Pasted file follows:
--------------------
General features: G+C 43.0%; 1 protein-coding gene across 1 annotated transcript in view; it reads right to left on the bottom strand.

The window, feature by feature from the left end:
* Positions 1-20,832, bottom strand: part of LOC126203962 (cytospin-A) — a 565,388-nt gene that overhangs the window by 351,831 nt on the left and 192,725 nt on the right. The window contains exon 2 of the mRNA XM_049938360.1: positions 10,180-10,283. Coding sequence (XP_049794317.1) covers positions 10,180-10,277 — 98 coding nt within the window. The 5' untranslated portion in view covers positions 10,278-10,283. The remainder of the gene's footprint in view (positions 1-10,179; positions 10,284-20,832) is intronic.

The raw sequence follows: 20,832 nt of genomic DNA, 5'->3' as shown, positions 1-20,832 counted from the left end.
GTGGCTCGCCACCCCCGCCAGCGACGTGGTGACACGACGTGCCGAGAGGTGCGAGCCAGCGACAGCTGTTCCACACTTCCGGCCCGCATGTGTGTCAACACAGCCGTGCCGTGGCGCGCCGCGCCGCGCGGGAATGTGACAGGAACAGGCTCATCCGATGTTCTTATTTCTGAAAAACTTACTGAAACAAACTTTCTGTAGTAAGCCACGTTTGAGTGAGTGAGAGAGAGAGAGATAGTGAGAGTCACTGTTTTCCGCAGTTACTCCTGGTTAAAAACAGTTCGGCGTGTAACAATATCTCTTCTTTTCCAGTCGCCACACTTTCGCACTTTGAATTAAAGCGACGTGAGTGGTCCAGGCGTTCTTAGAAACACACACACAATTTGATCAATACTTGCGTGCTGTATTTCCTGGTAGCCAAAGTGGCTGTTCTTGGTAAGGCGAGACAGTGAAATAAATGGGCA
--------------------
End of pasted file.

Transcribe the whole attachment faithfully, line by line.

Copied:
General features: G+C 43.0%; 1 protein-coding gene across 1 annotated transcript in view; it reads right to left on the bottom strand.

The window, feature by feature from the left end:
* Positions 1-20,832, bottom strand: part of LOC126203962 (cytospin-A) — a 565,388-nt gene that overhangs the window by 351,831 nt on the left and 192,725 nt on the right. The window contains exon 2 of the mRNA XM_049938360.1: positions 10,180-10,283. Coding sequence (XP_049794317.1) covers positions 10,180-10,277 — 98 coding nt within the window. The 5' untranslated portion in view covers positions 10,278-10,283. The remainder of the gene's footprint in view (positions 1-10,179; positions 10,284-20,832) is intronic.

The raw sequence follows: 20,832 nt of genomic DNA, 5'->3' as shown, positions 1-20,832 counted from the left end.
GTGGCTCGCCACCCCCGCCAGCGACGTGGTGACACGACGTGCCGAGAGGTGCGAGCCAGCGACAGCTGTTCCACACTTCCGGCCCGCATGTGTGTCAACACAGCCGTGCCGTGGCGCGCCGCGCCGCGCGGGAATGTGACAGGAACAGGCTCATCCGATGTTCTTATTTCTGAAAAACTTACTGAAACAAACTTTCTGTAGTAAGCCACGTTTGAGTGAGTGAGAGAGAGAGAGATAGTGAGAGTCACTGTTTTCCGCAGTTACTCCTGGTTAAAAACAGTTCGGCGTGTAACAATATCTCTTCTTTTCCAGTCGCCACACTTTCGCACTTTGAATTAAAGCGACGTGAGTGGTCCAGGCGTTCTTAGAAACACACACACAATTTGATCAATACTTGCGTGCTGTATTTCCTGGTAGCCAAAGTGGCTGTTCTTGGTAAGGCGAGACAGTGAAATAAATGGGCA